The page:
To estimate the Voc of a solar array using correction factors, we need to determine the following:

- The Voc of the panels in the solar system
- Lowest expected temperature

#### Calculate the Maximum Open Circuit Voltage of Each Solar Panel in the Solar Array

To estimate the maximum Voc, multiply the solar panel voltage by the correction factor corresponding to the lowest expected temperature:

\(maximum\ Voc = solar\ panel\ voltage\ (Voc) * correction\ factor\)

If the solar panels have the same Voc, then this one calculation should do. But if the panels have different open circuit voltages, we’ll work out the maximum Voc for each panel in the solar system.

#### Get the Total Open Circuit Voltage (Voc) of the Solar Array

After calculating the maximum Voc for each panel, we’ll sum them up to get the total Voc of the system.

For identical panels:

\(total\ Voc = maximum\ Voc * number\ of\ panels\)

For unidentical panels:

\(\begin{gather} total\ Voc\ = maximum\ Voc\ of\ panel\ 1 + maximum\ Voc\ of\ panel\ 2\ + \\

… + maximum\ Voc\ of\ panel\ n \end{gather}\)

#### Example 1

An array of 4 identical solar panels in series have the following specifications:

- Voc of each solar panel is 22.7V
- Lowest expected ambient temperature is -5℃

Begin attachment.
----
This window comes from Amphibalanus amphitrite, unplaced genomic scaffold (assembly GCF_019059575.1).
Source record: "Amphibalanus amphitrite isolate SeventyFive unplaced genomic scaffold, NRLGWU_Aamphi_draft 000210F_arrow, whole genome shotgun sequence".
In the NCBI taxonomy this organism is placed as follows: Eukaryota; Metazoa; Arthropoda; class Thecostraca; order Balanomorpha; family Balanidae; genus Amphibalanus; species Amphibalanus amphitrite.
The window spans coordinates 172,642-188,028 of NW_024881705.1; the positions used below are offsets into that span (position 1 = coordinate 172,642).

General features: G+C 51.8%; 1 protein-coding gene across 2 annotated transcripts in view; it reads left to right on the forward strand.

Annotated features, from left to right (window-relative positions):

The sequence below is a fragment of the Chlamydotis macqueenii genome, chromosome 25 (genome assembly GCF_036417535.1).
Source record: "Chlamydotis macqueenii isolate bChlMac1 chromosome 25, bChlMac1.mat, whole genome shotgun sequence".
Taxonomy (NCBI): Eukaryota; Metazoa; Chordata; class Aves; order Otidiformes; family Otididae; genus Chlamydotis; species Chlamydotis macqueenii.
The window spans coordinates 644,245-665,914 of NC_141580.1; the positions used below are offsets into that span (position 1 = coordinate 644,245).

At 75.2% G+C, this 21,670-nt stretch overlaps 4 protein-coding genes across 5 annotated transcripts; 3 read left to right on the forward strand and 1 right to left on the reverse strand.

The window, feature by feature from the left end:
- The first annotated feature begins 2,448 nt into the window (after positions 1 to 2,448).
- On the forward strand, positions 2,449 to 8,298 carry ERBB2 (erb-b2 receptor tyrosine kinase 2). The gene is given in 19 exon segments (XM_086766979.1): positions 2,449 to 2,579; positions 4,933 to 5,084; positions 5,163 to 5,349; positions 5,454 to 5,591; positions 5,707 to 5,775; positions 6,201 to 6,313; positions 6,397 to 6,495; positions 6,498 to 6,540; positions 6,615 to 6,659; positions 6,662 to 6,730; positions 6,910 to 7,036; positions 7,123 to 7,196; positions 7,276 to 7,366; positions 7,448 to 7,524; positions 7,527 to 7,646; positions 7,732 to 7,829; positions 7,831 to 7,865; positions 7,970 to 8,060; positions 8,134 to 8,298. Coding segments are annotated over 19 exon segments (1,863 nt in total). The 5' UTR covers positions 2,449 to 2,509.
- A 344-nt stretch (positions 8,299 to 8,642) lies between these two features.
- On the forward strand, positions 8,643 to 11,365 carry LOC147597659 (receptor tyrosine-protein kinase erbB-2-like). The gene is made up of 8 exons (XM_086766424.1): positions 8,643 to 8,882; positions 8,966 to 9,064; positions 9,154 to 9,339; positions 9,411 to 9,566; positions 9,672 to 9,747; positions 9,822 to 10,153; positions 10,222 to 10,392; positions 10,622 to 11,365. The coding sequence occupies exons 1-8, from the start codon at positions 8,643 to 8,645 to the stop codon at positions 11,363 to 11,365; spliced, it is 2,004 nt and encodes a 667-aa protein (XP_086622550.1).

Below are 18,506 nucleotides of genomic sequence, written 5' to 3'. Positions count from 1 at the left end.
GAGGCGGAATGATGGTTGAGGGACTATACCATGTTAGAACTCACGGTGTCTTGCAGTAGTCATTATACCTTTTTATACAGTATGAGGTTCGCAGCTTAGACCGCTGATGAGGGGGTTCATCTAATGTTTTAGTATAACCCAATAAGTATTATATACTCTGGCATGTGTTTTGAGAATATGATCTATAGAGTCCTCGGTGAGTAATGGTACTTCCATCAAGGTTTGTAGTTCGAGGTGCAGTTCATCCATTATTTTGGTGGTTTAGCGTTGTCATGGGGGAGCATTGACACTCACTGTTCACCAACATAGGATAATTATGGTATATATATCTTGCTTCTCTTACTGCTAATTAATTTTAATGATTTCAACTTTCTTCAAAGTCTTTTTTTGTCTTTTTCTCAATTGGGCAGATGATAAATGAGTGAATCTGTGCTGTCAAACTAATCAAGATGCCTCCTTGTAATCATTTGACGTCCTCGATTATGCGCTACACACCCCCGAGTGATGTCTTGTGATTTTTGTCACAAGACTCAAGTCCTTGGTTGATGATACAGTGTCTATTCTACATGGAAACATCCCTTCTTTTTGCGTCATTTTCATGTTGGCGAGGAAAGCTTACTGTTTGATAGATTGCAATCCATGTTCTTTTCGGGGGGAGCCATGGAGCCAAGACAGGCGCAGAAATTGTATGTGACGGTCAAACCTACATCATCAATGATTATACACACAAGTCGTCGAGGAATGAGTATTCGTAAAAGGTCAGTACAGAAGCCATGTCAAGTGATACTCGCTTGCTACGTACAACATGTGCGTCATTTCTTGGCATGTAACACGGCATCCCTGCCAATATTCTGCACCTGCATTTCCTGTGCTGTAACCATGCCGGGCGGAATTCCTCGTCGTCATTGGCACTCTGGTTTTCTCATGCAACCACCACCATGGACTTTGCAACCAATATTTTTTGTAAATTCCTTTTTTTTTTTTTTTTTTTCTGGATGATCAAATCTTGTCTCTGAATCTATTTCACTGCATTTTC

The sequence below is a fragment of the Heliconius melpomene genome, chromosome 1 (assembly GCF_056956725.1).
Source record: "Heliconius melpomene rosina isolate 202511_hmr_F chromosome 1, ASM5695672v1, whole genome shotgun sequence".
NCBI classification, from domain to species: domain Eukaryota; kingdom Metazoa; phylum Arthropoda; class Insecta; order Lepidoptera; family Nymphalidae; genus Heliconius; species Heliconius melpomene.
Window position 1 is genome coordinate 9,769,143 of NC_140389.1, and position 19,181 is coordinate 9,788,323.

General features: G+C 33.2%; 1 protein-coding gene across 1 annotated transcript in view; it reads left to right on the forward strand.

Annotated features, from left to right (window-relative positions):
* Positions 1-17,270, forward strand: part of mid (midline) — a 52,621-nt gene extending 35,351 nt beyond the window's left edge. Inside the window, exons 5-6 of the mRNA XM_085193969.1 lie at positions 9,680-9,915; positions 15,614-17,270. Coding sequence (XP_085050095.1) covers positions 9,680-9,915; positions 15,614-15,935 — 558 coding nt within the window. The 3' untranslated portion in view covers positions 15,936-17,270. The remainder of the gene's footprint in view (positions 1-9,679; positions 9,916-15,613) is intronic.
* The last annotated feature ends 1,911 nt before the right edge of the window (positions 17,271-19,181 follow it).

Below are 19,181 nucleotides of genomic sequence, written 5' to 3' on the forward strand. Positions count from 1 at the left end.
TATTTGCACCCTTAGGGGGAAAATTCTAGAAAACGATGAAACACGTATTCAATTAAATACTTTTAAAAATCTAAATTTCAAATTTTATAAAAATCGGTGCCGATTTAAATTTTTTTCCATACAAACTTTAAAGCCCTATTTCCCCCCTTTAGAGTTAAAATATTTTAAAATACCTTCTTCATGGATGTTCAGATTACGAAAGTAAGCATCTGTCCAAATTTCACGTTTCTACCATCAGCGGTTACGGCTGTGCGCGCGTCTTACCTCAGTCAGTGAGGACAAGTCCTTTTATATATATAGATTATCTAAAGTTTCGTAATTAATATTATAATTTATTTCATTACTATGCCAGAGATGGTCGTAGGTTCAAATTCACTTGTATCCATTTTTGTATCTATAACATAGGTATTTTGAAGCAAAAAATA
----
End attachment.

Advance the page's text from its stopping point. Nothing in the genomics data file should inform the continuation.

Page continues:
What is the max open circuit voltage of the solar system?

Since the lowest ambient temperature is -5℃, we’ll use 1.12 as the correction factor (see table above)

First, we’ll work out the maximum Voc for each panel:

\(maximum\ Voc = 22.7 * 1.12 = 25.424V\)

Then, we’ll estimate the maximum Voc of the whole system. Since the panels are identical, we’ll multiply the maximum Voc of one panel by the number of panels in the system:

\(maximum\ Voc\ of\ the\ system = 25.424 * 4 \approx 101.7V\)

#### Example 2

An array of 2 solar panels in series have the following specifications:

- Voc of each solar panel is 25.3V and 24.6V
- Lowest expected ambient temperature is 3℃

What is the max open circuit voltage of the solar system?

Since the lowest expected temp is 3℃, our correction factor would be 1.10.